Glastonbury

21 years ago today on 26th June 1999, I took to the stage of the Poetry and Words Tent at Glastonbury alongside two poetical pals Tom George and Liam Brayd. The three of us were representing Liverpool poetry and it was an honour to be a part of it, to be considered as being one of Liverpool’s best poets when I’d only relocated there the previous September! Still, goes to prove what a great performer I am as I made an immediate impact upon the Liverpool scene.

It was a rather strange experience. Tom set it up and he asked me if I fancied doing it sometime in January or February. I said “yeah” as you do, not expecting any more to come of it but, with less than a month to go, it was official and definitely happening. Eeek!

Anyway, what follows are a handful of random memories of that weekend…

  • We arrived late… we were due to travel on Thursday afternoon and Liam and I watched helpless as our coach departed. Tom burst into the bus station running as fast as he could but, it was too late… and yeah, he had the bloody tickets, so ended up travelling Friday morning and arrived as a heatwave got underway. I guess I was lucky – the previous year had been a complete washout with mud galore.
  • I had a tent and a bag. Half the bag was occupied by my old styled 80’s ghetto blaster along with a set of replacement batteries and a bundle of blank tapes so I could make recordings of my exploits. There were 2 cartons of orange juice, 3 tins of tuna, 3 tins of rice pudding and a couple of other edible comestibles. In my pocket, I had my keys and a wallet containing all the money I had in the world – a five pound note. I survived. I spent just £1.50 on a cup of tea. Cans of Coke were £2 which I thought was downright obscene. I managed to shop smart beforehand. Tom on the other hand went with just a tent. He had no money and no food – he would rise at the crack of dawn and sneak off to the Hare Krishna tent for free food from there.
  • The first evening, I saw Marianne Faithfull in the acoustic tent. The funniest thing was, it was the second time in a week I saw her show as I’d seen her at the Liverpool Philharmonic Hall on Tuesday that same week. In Liverpool she wore a nice white outfit. She wore the same outfit at Glastonbury… and it was noticeably much more crumpled!
  • My performance occurred on the Saturday morning. Just minutes before we started, one of my pals Simon passed the tent and I alerted him… we had arranged to meet up but I didn’t have my mobile phone so he was lucky to find me as he was relying on me for space in my tent that night. And no, he had no money either! I haven’t listened to my performance since a few days after the performance… I considered it to be the worst performance I’d ever done in my then nearly ten year career. I think it was partly the initimidation and novelty factor, a bit in awe and disbelief I was really performing at GLASTONBURY which affected my performance so ended up being hesitant, stilted and contrived. The audience were hungover so getting any response from them was not easy and I failed in that department.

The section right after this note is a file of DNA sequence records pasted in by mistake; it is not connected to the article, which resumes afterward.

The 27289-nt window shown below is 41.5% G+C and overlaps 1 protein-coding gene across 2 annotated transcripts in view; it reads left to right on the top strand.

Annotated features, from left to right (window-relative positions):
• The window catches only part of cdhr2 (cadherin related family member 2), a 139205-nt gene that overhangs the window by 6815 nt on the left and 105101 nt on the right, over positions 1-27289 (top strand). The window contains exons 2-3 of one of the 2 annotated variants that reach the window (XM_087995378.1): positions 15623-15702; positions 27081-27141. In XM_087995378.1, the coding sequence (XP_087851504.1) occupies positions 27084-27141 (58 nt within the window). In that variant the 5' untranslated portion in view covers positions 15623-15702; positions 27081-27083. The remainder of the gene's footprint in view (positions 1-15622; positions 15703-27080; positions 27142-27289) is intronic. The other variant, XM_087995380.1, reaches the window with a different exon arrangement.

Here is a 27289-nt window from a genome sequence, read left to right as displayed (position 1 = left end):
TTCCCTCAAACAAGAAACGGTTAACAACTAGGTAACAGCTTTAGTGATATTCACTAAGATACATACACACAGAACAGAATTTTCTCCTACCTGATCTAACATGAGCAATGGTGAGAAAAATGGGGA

• Frankly, the three of us from Liverpool were PATHETIC. I caught bits and pieces of various other poets over the weekend and they left us dead in the dirt… much more visual, dynamic and confrontational, and us three were lame and conformist by comparison. I watched and learned. I returned to Liverpool and upped my game considerably and for a while, became much feared and untouchable. I thank some of those Glasto poets for that. Sadly, my colleagues didn’t quite get the same inspiration.
  • Saturday afternoon was bizarre. I guess to ensure we got the deal, Tom had agreed to us hosting a half hour “workshop”. This was in an adjacent tent that was so small it could only fit maybe 10 people in it at the most. We congregated there along with a female friend of Tom’s and… yeah, nobody else came in to join us. Instead, we spent half an hour adopting nonsensical characters and improvised a load of nonsense. Liam was spellbound by me as Oswald Finnigan outlining the workings of his worm farm and how he was breeding worms designed to take over the world… Tom did the worst ever Geordie accent I’ve ever heard. We generally had a great laugh and enjoyed it so much we agreed to explore it further back home in Liverpool. Sadly, we didn’t.
  • Later that afternoon, I had to introduce one of the poets onstage. I’m prattling on as you do when this long haired guy with a pierced nippled lunged towards the stage. Who was this loony? He shouted “BAZ! IT’S ME!” I didn’t recognise him… then he shouted out his name (all in front of a bewildered audience) and there was a guy called Nick Williams – the bassist in the band I filmed who I wrote about here. This was the first time I’d seen him in 8 years. We had a catch up backstage, exchanged addresses and I’ve not heard from him since.